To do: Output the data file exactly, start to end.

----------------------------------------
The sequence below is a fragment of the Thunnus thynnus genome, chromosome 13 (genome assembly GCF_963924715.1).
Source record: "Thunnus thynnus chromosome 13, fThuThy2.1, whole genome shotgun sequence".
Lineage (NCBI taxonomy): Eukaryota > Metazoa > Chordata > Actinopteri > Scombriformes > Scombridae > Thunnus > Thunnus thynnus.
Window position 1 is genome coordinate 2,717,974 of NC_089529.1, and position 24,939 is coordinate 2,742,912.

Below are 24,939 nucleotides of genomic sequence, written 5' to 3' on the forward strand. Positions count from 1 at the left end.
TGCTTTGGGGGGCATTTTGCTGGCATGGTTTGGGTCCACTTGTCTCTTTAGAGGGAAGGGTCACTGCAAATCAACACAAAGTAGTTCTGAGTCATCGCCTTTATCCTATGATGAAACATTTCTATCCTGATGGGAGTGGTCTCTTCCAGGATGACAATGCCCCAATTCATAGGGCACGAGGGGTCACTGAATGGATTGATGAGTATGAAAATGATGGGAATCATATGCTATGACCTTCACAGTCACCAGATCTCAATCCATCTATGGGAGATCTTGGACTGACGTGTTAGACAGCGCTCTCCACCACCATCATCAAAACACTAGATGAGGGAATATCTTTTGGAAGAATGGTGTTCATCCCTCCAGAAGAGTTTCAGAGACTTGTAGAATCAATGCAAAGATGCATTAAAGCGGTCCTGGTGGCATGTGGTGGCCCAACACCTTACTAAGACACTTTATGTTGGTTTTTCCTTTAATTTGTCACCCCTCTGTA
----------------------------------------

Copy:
The sequence below is a fragment of the Thunnus thynnus genome, chromosome 13 (genome assembly GCF_963924715.1).
Source record: "Thunnus thynnus chromosome 13, fThuThy2.1, whole genome shotgun sequence".
Lineage (NCBI taxonomy): Eukaryota > Metazoa > Chordata > Actinopteri > Scombriformes > Scombridae > Thunnus > Thunnus thynnus.
Window position 1 is genome coordinate 2,717,974 of NC_089529.1, and position 24,939 is coordinate 2,742,912.

Below are 24,939 nucleotides of genomic sequence, written 5' to 3' on the forward strand. Positions count from 1 at the left end.
TGCTTTGGGGGGCATTTTGCTGGCATGGTTTGGGTCCACTTGTCTCTTTAGAGGGAAGGGTCACTGCAAATCAACACAAAGTAGTTCTGAGTCATCGCCTTTATCCTATGATGAAACATTTCTATCCTGATGGGAGTGGTCTCTTCCAGGATGACAATGCCCCAATTCATAGGGCACGAGGGGTCACTGAATGGATTGATGAGTATGAAAATGATGGGAATCATATGCTATGACCTTCACAGTCACCAGATCTCAATCCATCTATGGGAGATCTTGGACTGACGTGTTAGACAGCGCTCTCCACCACCATCATCAAAACACTAGATGAGGGAATATCTTTTGGAAGAATGGTGTTCATCCCTCCAGAAGAGTTTCAGAGACTTGTAGAATCAATGCAAAGATGCATTAAAGCGGTCCTGGTGGCATGTGGTGGCCCAACACCTTACTAAGACACTTTATGTTGGTTTTTCCTTTAATTTGTCACCCCTCTGTA